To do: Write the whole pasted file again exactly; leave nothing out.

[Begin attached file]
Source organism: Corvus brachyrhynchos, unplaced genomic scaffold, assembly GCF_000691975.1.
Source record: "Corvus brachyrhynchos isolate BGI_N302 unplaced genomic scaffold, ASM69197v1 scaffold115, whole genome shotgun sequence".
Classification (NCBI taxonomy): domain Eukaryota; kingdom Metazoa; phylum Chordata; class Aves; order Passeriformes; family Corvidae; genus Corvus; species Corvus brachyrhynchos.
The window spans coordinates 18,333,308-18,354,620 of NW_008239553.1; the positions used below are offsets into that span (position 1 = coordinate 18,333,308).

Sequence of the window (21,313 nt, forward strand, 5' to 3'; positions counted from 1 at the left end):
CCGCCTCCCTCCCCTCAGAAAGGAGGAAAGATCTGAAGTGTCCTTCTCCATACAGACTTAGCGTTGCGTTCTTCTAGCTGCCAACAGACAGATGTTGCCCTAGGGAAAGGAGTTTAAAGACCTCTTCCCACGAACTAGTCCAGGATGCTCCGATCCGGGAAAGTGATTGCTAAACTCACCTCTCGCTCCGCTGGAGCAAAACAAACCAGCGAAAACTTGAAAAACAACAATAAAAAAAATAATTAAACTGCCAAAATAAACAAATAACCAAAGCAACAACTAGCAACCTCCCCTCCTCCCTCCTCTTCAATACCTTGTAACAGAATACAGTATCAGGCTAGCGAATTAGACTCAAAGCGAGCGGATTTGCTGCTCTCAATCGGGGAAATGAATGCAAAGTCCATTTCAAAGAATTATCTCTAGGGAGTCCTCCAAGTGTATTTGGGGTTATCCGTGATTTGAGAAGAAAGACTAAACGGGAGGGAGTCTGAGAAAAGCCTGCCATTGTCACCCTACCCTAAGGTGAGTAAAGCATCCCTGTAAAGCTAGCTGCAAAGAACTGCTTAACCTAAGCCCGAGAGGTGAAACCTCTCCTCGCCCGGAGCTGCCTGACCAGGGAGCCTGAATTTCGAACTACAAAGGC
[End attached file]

Source organism: Corvus brachyrhynchos, unplaced genomic scaffold, assembly GCF_000691975.1.
Source record: "Corvus brachyrhynchos isolate BGI_N302 unplaced genomic scaffold, ASM69197v1 scaffold115, whole genome shotgun sequence".
Classification (NCBI taxonomy): domain Eukaryota; kingdom Metazoa; phylum Chordata; class Aves; order Passeriformes; family Corvidae; genus Corvus; species Corvus brachyrhynchos.
The window spans coordinates 18,333,308-18,354,620 of NW_008239553.1; the positions used below are offsets into that span (position 1 = coordinate 18,333,308).

Sequence of the window (21,313 nt, forward strand, 5' to 3'; positions counted from 1 at the left end):
CCGCCTCCCTCCCCTCAGAAAGGAGGAAAGATCTGAAGTGTCCTTCTCCATACAGACTTAGCGTTGCGTTCTTCTAGCTGCCAACAGACAGATGTTGCCCTAGGGAAAGGAGTTTAAAGACCTCTTCCCACGAACTAGTCCAGGATGCTCCGATCCGGGAAAGTGATTGCTAAACTCACCTCTCGCTCCGCTGGAGCAAAACAAACCAGCGAAAACTTGAAAAACAACAATAAAAAAAATAATTAAACTGCCAAAATAAACAAATAACCAAAGCAACAACTAGCAACCTCCCCTCCTCCCTCCTCTTCAATACCTTGTAACAGAATACAGTATCAGGCTAGCGAATTAGACTCAAAGCGAGCGGATTTGCTGCTCTCAATCGGGGAAATGAATGCAAAGTCCATTTCAAAGAATTATCTCTAGGGAGTCCTCCAAGTGTATTTGGGGTTATCCGTGATTTGAGAAGAAAGACTAAACGGGAGGGAGTCTGAGAAAAGCCTGCCATTGTCACCCTACCCTAAGGTGAGTAAAGCATCCCTGTAAAGCTAGCTGCAAAGAACTGCTTAACCTAAGCCCGAGAGGTGAAACCTCTCCTCGCCCGGAGCTGCCTGACCAGGGAGCCTGAATTTCGAACTACAAAGGC